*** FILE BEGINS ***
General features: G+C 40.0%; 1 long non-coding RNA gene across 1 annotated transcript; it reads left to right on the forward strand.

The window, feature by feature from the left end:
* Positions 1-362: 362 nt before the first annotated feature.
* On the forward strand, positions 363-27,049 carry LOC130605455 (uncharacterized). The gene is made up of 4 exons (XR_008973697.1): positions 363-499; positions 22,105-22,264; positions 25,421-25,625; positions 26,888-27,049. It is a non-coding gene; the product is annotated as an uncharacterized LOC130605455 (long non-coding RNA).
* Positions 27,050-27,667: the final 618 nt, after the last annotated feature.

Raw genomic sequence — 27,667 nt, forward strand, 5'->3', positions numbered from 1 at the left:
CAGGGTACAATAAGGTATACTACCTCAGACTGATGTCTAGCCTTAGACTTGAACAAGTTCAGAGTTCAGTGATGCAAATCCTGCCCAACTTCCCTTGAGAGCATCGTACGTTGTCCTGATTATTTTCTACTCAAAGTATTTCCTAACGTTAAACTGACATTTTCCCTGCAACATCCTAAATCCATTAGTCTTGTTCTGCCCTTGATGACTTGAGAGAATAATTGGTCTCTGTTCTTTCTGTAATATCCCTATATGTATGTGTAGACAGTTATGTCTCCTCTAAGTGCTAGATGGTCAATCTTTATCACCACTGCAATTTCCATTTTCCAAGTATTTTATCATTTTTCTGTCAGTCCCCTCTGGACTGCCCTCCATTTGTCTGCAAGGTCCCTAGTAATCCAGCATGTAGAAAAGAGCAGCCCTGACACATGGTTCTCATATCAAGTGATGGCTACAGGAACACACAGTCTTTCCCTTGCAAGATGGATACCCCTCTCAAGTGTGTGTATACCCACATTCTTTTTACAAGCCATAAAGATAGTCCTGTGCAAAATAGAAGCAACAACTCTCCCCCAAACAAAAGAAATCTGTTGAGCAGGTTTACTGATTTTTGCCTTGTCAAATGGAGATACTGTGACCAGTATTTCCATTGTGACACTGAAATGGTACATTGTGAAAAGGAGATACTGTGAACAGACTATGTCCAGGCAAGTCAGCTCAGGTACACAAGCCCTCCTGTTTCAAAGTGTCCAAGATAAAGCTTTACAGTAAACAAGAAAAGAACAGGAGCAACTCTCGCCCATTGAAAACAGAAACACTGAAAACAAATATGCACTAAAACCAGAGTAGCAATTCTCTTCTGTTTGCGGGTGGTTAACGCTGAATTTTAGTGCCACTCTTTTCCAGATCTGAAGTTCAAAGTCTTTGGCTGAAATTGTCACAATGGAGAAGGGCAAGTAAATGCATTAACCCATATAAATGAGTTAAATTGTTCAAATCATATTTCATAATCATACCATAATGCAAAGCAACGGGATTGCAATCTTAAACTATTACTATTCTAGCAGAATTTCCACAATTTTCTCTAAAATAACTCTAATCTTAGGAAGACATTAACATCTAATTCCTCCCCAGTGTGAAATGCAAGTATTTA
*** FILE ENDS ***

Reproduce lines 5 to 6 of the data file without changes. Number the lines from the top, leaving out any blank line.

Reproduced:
* Positions 27,050-27,667: the final 618 nt, after the last annotated feature.

Raw genomic sequence — 27,667 nt, forward strand, 5'->3', positions numbered from 1 at the left: